τ1 ′=C 10 V pre /′
    τ1 =C 10 V pre /I
    τ2 =C 11 V pre /i   (E5)
    where C10 and C11 represent the capacity of the capacitor 210 and that of the capacitor 211, respectively, and Vpre represents a voltage value input from the charging voltage supply input terminal 203. Substituting the equations (E4) and (E5) into the expression (E2), the conditions that C10 and C11 are to satisfy are determined as follows.
    1<C 10 /C 11<(V GS −V th′)2/(V GS −V th)2   (E6)
    Using the equations (E4) and (E5), the condition given by the equation (E3) is more favorably determined as follows.
    C 10/(2C 11 −C 10)=(V GS −V th′)2/(V GS −V th)2   (E7)
  • A procedure for detecting a nucleic acid using the circuit shown in FIG. 2 will be described with reference to FIG. 3.
  • First, a controller (not shown) turns off the charging switches 204 and 205 that determine whether to charge the capacitors 210 and 211 (step S301). The controller also turns off the sense amplifier control switch 209 that controls the sense amplifier 214 (step S301). Furthermore, the controller controls the reference voltage supply 202 as initialization such that the voltage between the reference electrode 201 and the source 103 of the nucleic acid detecting sensor 100 satisfies the above expression (E6) or equation (E7) (step S301).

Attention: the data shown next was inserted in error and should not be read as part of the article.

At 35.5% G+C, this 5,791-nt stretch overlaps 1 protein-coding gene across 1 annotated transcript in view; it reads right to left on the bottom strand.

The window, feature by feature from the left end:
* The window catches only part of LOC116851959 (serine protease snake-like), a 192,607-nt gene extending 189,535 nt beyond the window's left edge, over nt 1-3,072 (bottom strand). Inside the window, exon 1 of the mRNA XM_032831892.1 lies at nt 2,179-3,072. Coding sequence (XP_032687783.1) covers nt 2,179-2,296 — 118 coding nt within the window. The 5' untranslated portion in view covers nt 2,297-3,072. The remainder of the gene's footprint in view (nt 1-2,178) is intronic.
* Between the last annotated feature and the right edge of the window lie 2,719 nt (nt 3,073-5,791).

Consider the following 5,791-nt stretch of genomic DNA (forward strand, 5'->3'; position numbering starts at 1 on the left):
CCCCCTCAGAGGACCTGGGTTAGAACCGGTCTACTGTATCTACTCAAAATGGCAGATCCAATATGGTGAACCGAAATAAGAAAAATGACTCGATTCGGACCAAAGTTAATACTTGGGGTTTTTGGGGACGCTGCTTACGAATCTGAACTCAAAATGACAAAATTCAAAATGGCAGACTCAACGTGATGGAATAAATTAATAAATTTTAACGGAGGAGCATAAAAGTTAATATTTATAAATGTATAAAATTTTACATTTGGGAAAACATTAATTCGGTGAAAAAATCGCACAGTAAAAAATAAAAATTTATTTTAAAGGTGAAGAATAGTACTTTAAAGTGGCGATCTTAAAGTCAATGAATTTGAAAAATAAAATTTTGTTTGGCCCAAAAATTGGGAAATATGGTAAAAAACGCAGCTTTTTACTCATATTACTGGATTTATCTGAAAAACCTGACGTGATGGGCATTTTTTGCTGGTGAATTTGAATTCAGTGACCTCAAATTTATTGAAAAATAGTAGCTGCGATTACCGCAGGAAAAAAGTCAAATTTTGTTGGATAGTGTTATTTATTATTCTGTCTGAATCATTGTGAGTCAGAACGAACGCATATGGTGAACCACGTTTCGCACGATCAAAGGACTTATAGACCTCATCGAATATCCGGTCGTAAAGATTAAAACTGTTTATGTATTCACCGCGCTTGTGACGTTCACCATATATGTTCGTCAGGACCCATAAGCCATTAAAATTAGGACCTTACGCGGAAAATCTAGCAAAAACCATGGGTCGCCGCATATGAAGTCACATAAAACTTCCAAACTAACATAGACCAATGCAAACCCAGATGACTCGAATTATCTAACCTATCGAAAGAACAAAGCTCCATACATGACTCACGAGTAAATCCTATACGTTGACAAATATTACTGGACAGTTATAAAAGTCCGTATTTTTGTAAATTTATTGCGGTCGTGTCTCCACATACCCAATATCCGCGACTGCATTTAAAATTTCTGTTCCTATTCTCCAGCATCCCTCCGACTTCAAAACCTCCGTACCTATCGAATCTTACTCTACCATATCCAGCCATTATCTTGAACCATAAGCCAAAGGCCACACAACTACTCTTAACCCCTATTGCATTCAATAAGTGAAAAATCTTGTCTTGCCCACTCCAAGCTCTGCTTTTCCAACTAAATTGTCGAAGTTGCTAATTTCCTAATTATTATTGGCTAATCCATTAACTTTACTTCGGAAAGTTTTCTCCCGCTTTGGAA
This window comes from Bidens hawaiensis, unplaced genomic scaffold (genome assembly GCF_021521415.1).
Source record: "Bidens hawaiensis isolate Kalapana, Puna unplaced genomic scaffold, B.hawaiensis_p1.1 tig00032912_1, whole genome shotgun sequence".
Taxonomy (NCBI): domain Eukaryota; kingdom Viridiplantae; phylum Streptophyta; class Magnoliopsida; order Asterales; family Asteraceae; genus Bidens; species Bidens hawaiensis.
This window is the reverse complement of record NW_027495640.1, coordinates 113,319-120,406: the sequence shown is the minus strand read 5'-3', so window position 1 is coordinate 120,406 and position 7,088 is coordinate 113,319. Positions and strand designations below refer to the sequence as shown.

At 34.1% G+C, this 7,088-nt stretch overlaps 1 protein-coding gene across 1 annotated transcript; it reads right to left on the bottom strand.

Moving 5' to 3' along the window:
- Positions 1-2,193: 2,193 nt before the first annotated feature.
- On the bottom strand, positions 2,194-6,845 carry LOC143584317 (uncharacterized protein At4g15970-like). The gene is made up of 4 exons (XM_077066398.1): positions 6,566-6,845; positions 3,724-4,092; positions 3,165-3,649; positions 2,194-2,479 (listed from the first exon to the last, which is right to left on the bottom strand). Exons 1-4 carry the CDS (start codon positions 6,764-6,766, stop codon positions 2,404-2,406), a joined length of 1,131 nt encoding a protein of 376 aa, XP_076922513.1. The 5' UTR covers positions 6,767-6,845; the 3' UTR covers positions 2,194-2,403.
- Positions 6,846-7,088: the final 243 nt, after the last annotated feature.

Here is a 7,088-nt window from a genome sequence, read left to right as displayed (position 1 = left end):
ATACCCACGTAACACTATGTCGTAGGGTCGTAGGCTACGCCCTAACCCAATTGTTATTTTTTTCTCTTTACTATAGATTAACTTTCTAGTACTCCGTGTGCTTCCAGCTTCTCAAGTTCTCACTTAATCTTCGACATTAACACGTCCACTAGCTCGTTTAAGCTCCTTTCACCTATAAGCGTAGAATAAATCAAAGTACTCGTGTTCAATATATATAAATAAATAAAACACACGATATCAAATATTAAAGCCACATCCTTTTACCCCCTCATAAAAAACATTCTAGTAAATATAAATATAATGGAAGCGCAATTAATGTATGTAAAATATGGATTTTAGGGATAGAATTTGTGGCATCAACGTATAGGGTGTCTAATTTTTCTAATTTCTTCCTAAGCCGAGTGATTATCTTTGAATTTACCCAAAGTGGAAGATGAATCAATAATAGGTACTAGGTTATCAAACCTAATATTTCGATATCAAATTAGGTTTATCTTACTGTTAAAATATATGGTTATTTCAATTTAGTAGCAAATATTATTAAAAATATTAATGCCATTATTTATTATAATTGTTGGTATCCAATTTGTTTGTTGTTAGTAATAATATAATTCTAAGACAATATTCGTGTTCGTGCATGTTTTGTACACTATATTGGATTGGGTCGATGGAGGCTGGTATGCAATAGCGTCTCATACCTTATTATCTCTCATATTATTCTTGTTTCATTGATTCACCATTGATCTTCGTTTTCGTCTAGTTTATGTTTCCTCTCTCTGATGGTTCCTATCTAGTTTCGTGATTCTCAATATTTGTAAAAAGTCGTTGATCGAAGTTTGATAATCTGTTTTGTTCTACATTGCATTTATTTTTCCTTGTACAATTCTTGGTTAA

• The charging switches 204 and 205 turn on to apply a charging voltage to each of the capacitors 210 and 211 via the charging voltage supply input terminal 203 (step S302). Since the voltages applied to the capacitors 210 and 211 have the same value, the charges of the same quantity are stored in the capacitors 210 and 211. After that, the sense amplifier control switch 209 turns on to operate the sense amplifier 214 (step S303).